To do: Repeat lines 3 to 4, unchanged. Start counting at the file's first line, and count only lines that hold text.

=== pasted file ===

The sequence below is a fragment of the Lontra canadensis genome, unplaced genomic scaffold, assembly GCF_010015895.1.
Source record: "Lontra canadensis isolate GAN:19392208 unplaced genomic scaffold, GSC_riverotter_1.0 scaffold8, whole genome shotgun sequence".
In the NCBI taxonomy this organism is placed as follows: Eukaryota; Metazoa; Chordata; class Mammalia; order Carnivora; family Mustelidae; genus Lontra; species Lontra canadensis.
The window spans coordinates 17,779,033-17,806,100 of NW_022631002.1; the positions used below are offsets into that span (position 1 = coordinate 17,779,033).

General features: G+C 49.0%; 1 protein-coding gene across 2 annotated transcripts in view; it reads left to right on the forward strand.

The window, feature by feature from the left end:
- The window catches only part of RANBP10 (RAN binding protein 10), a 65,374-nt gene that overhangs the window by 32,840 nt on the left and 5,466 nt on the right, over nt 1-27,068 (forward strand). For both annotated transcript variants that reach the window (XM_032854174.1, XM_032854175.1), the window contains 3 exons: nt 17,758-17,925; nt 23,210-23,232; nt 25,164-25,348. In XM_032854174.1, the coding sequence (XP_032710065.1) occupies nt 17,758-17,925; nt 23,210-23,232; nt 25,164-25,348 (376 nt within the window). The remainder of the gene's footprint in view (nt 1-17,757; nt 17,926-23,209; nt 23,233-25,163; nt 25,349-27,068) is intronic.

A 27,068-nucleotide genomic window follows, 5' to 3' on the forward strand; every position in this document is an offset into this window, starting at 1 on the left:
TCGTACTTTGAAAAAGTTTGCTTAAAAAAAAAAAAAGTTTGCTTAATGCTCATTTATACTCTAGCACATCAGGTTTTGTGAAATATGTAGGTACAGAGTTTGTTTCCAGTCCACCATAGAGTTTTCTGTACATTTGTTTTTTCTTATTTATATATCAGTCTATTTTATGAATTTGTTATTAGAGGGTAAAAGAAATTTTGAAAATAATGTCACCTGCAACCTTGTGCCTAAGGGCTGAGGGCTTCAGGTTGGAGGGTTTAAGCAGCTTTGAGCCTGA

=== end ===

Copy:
In the NCBI taxonomy this organism is placed as follows: Eukaryota; Metazoa; Chordata; class Mammalia; order Carnivora; family Mustelidae; genus Lontra; species Lontra canadensis.
The window spans coordinates 17,779,033-17,806,100 of NW_022631002.1; the positions used below are offsets into that span (position 1 = coordinate 17,779,033).